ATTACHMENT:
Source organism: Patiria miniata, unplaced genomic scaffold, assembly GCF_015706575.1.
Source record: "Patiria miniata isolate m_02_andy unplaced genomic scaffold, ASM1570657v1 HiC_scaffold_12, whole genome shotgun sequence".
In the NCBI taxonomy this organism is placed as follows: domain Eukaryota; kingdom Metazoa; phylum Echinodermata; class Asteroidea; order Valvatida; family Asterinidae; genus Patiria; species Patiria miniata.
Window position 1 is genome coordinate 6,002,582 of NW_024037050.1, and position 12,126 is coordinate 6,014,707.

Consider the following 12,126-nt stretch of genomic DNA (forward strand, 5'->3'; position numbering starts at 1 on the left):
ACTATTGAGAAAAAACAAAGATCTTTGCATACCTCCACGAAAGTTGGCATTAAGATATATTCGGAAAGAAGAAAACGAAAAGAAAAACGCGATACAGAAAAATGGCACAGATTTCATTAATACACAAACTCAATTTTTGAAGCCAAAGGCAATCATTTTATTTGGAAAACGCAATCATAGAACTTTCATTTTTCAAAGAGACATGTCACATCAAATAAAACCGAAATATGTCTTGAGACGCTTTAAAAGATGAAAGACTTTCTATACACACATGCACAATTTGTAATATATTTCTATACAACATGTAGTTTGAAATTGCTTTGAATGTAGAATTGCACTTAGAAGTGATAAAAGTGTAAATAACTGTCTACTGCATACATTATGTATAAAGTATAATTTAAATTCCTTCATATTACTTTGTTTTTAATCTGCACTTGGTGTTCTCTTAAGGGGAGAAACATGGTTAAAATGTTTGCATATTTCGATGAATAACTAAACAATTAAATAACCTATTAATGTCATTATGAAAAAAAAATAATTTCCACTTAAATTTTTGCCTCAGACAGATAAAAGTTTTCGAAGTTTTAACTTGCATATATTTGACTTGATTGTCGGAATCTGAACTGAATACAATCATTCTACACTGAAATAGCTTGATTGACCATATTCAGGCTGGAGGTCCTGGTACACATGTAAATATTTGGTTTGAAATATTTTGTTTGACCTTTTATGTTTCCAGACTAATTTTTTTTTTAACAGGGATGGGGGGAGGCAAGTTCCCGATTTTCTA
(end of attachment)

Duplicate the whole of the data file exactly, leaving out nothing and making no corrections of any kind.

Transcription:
Source organism: Patiria miniata, unplaced genomic scaffold, assembly GCF_015706575.1.
Source record: "Patiria miniata isolate m_02_andy unplaced genomic scaffold, ASM1570657v1 HiC_scaffold_12, whole genome shotgun sequence".
In the NCBI taxonomy this organism is placed as follows: domain Eukaryota; kingdom Metazoa; phylum Echinodermata; class Asteroidea; order Valvatida; family Asterinidae; genus Patiria; species Patiria miniata.
Window position 1 is genome coordinate 6,002,582 of NW_024037050.1, and position 12,126 is coordinate 6,014,707.

Consider the following 12,126-nt stretch of genomic DNA (forward strand, 5'->3'; position numbering starts at 1 on the left):
ACTATTGAGAAAAAACAAAGATCTTTGCATACCTCCACGAAAGTTGGCATTAAGATATATTCGGAAAGAAGAAAACGAAAAGAAAAACGCGATACAGAAAAATGGCACAGATTTCATTAATACACAAACTCAATTTTTGAAGCCAAAGGCAATCATTTTATTTGGAAAACGCAATCATAGAACTTTCATTTTTCAAAGAGACATGTCACATCAAATAAAACCGAAATATGTCTTGAGACGCTTTAAAAGATGAAAGACTTTCTATACACACATGCACAATTTGTAATATATTTCTATACAACATGTAGTTTGAAATTGCTTTGAATGTAGAATTGCACTTAGAAGTGATAAAAGTGTAAATAACTGTCTACTGCATACATTATGTATAAAGTATAATTTAAATTCCTTCATATTACTTTGTTTTTAATCTGCACTTGGTGTTCTCTTAAGGGGAGAAACATGGTTAAAATGTTTGCATATTTCGATGAATAACTAAACAATTAAATAACCTATTAATGTCATTATGAAAAAAAAATAATTTCCACTTAAATTTTTGCCTCAGACAGATAAAAGTTTTCGAAGTTTTAACTTGCATATATTTGACTTGATTGTCGGAATCTGAACTGAATACAATCATTCTACACTGAAATAGCTTGATTGACCATATTCAGGCTGGAGGTCCTGGTACACATGTAAATATTTGGTTTGAAATATTTTGTTTGACCTTTTATGTTTCCAGACTAATTTTTTTTTTAACAGGGATGGGGGGAGGCAAGTTCCCGATTTTCTA